Studio: international art — 51.1911

Page: 283
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1 cm
Etchings by Herman A. Webster



Since the unfortunate Meryon bequeathed
to the world that wonderful series of Eauxfortes
sur Paris which firmly established his fame as one
of the greatest artists on copper that the world has
produced, numerous workers have arisen who have
fallen under the spell of his genius, and been
inspired by that old-world architecture which he
interpreted with such superb technical mastery and
such exquisite feeling. Geniuses of the order of
Mdryon are extremely rare in the history of the
world, and it would be unfair to hold up for com-
parison with his achievements with the needle and
the burin the work of those after-comers who have
been influenced, consci-
ously or unconsciously, by
his art; nevertheless there
are to be found among them
some at all events whose
productions can, without
hesitation, be acclaimed as
worthy of appreciation.

One of these is Herman
A. Webster, of whose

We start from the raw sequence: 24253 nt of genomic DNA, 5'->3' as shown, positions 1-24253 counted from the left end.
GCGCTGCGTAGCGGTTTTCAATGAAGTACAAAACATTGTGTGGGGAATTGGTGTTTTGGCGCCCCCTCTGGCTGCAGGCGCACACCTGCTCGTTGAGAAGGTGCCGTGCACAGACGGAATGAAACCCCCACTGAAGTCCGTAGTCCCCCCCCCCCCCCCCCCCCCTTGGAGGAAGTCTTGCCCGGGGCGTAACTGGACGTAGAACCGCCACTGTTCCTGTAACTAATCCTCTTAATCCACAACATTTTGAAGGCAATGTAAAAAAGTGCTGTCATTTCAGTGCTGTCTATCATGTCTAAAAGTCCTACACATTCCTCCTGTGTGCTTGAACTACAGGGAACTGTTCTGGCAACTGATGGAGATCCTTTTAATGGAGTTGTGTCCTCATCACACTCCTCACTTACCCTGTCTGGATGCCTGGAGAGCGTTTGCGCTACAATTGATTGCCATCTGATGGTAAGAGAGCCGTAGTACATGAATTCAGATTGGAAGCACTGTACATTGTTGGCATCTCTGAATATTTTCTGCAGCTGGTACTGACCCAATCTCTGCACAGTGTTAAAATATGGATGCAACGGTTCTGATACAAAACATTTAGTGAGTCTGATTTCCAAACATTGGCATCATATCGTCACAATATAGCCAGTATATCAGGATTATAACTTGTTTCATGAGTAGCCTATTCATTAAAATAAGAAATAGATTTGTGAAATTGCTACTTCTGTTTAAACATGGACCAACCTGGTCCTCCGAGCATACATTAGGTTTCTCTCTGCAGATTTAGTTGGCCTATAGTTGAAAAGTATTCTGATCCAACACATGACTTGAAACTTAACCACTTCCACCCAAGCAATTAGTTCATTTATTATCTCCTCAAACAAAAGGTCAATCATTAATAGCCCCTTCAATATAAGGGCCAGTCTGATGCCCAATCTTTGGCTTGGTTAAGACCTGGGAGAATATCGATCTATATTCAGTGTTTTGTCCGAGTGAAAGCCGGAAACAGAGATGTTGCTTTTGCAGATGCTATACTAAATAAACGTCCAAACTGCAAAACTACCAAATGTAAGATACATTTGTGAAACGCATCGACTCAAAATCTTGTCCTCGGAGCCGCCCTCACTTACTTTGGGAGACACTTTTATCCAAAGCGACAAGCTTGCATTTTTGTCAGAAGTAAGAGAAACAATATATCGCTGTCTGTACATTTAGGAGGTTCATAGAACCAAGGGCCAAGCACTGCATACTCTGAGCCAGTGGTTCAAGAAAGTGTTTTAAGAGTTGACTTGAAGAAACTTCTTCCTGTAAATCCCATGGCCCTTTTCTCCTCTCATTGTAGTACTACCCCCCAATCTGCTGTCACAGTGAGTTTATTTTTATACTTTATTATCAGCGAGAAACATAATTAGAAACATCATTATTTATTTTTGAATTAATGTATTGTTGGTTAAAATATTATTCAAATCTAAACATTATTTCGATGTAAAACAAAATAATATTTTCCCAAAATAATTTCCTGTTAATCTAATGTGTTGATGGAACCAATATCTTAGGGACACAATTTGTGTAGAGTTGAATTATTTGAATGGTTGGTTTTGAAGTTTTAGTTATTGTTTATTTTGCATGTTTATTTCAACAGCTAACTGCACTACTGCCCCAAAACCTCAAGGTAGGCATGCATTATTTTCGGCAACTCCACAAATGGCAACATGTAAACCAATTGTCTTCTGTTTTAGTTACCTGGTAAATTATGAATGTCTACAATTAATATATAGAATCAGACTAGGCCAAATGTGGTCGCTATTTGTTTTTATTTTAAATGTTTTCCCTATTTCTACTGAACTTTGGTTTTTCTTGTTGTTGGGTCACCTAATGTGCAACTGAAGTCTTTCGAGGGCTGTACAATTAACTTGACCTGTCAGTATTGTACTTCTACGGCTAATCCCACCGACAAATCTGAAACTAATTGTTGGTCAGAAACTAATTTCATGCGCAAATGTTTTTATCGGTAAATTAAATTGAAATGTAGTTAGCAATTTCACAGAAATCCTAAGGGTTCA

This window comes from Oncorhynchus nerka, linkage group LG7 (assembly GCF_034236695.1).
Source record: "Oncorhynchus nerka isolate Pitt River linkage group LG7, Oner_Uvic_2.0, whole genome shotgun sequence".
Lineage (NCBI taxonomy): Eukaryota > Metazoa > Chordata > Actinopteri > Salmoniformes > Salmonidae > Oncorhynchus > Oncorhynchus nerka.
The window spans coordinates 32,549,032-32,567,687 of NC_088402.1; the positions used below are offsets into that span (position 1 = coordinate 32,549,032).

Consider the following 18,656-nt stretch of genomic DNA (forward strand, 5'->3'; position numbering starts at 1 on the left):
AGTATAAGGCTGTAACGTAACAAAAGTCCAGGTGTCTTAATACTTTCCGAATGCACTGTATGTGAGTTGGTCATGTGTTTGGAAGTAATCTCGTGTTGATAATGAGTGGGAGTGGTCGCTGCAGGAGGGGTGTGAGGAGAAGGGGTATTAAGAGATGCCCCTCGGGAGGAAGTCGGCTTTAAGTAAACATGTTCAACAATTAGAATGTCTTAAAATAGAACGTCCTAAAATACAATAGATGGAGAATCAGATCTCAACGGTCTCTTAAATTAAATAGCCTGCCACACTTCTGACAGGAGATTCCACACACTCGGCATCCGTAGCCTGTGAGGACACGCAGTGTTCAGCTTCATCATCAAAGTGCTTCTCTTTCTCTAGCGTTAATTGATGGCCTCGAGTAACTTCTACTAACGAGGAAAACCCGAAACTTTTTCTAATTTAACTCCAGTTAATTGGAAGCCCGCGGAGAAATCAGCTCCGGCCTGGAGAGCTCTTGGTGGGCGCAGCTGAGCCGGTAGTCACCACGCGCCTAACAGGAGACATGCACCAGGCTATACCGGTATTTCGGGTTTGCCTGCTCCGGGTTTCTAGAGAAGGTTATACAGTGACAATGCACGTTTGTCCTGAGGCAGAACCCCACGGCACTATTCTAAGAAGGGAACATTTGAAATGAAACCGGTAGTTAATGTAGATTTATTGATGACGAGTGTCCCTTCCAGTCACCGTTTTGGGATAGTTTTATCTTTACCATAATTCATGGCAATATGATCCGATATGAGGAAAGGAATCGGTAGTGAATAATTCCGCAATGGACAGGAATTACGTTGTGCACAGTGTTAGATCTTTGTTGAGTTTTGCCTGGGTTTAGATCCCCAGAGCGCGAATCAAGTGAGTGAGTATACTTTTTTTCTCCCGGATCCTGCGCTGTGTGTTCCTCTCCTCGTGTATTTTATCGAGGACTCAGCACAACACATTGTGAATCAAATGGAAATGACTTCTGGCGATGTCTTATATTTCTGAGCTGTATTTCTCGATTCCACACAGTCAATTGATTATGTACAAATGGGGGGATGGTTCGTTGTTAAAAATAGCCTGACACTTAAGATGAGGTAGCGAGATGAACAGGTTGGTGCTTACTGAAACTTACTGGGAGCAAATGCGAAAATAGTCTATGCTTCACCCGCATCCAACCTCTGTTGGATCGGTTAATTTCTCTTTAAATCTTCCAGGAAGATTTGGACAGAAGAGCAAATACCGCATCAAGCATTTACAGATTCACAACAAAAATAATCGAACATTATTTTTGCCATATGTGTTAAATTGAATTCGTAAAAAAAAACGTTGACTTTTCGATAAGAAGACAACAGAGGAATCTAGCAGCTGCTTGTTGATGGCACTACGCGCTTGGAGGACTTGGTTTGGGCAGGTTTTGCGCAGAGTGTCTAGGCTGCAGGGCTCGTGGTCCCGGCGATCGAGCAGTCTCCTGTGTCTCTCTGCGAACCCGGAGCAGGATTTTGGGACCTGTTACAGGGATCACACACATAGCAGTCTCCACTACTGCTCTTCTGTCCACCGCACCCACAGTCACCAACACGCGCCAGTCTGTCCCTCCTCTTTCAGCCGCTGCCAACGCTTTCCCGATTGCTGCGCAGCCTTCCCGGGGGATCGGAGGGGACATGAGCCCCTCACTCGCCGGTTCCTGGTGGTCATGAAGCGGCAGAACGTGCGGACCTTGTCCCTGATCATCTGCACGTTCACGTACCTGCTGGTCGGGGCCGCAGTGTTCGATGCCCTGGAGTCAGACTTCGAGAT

accomplishments as an
original etcher some ex-
amples are reproduced on
this and the following
pages. Though many of
the American readers of
this magazine have already
made acquaintance with
his work, it is probably
unknown to the majority
of those in the Eastern
hemisphere, for, though
the “art of scratch,” as
Ruskin contemptuously
styled this very personal
means of expression, meets,
nowadays, with far more
public support than it did
in Mdryon’s day, such exhi-
bitions as those of the
Painter-Etchers and the
black-and-white room at
the Royal Academy, where
Mr. Webster’s prints have
appeared during the past
three or four years, cannot
yet be reckoned amongst
the popular shows. “st. ouen, rouen’

As the artist is now but little over 30, and
scarcely more than six years have elapsed since he
etched his first plate, the record of his career need
not occupy much space. He is a New Yorker by
birth, and the first signs of an artistic leaning made
themselves manifest when he was a boy at school,
where he designed the posters for the school
sports. Later on, while at Yale, where he gradu-
ated in 1900, this impulse found an outlet in the
pages of the college journal, “Yale Record,” to
the illustration of which he contributed various
drawings. It was not, however, till after the lapse
of some three or four years, when the irksomeness
of the commercial career which in deference to
parental wishes he pursued for a time proved in-
tolerable, that he definitely gave himself up to


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